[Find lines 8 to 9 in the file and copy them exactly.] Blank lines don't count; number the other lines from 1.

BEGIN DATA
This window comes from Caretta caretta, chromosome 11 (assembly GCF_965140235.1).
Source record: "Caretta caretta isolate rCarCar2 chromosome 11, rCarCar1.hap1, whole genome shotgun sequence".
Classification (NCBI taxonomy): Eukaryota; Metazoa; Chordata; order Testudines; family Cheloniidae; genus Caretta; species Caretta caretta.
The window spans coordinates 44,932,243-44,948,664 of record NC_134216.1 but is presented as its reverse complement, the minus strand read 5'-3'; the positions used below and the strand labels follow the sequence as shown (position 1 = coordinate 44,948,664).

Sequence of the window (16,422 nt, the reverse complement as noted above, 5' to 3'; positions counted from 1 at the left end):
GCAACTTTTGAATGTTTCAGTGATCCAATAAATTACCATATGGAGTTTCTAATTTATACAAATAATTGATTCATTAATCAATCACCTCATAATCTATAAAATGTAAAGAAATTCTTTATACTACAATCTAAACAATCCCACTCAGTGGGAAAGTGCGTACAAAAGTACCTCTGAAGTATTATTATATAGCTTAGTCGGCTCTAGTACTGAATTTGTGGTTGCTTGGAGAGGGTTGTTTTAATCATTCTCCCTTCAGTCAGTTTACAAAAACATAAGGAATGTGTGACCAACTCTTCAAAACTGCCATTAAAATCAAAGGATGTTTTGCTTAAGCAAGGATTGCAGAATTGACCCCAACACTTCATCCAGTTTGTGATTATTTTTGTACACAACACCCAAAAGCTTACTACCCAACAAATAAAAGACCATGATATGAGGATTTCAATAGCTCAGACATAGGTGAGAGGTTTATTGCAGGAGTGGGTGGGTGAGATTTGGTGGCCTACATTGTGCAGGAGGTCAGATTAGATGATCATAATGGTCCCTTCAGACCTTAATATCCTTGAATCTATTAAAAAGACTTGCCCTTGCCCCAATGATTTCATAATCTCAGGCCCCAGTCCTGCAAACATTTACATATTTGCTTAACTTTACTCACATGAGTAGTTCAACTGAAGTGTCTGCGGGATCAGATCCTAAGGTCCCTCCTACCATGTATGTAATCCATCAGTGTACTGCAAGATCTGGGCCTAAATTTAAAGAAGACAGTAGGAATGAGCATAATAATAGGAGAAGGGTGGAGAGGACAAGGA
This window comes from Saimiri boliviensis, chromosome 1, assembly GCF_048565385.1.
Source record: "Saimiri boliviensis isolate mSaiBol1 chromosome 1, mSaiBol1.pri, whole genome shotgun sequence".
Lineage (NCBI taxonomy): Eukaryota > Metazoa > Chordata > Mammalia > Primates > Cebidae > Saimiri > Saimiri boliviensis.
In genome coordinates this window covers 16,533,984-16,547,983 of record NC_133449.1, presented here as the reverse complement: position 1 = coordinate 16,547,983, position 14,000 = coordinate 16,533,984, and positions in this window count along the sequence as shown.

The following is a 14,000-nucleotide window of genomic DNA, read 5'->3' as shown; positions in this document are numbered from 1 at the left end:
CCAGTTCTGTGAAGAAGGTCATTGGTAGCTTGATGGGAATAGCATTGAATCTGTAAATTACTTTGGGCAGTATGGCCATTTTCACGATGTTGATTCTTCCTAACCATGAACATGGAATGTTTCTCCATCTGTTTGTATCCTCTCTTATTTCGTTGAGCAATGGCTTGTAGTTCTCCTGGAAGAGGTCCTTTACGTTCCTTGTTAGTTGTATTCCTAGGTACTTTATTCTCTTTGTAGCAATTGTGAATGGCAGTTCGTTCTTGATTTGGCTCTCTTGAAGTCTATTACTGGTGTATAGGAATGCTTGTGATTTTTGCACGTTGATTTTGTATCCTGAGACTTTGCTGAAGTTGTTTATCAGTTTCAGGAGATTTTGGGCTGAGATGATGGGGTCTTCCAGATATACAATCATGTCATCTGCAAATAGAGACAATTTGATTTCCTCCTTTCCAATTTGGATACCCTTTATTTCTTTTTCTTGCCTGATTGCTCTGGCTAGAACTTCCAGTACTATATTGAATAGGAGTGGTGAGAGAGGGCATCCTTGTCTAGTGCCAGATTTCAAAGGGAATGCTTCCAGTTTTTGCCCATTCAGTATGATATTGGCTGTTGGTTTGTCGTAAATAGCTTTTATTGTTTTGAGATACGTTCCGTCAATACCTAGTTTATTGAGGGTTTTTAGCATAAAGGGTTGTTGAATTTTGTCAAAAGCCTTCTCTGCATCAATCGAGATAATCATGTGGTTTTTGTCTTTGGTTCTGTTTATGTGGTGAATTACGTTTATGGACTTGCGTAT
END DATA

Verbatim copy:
Source record: "Saimiri boliviensis isolate mSaiBol1 chromosome 1, mSaiBol1.pri, whole genome shotgun sequence".
Lineage (NCBI taxonomy): Eukaryota > Metazoa > Chordata > Mammalia > Primates > Cebidae > Saimiri > Saimiri boliviensis.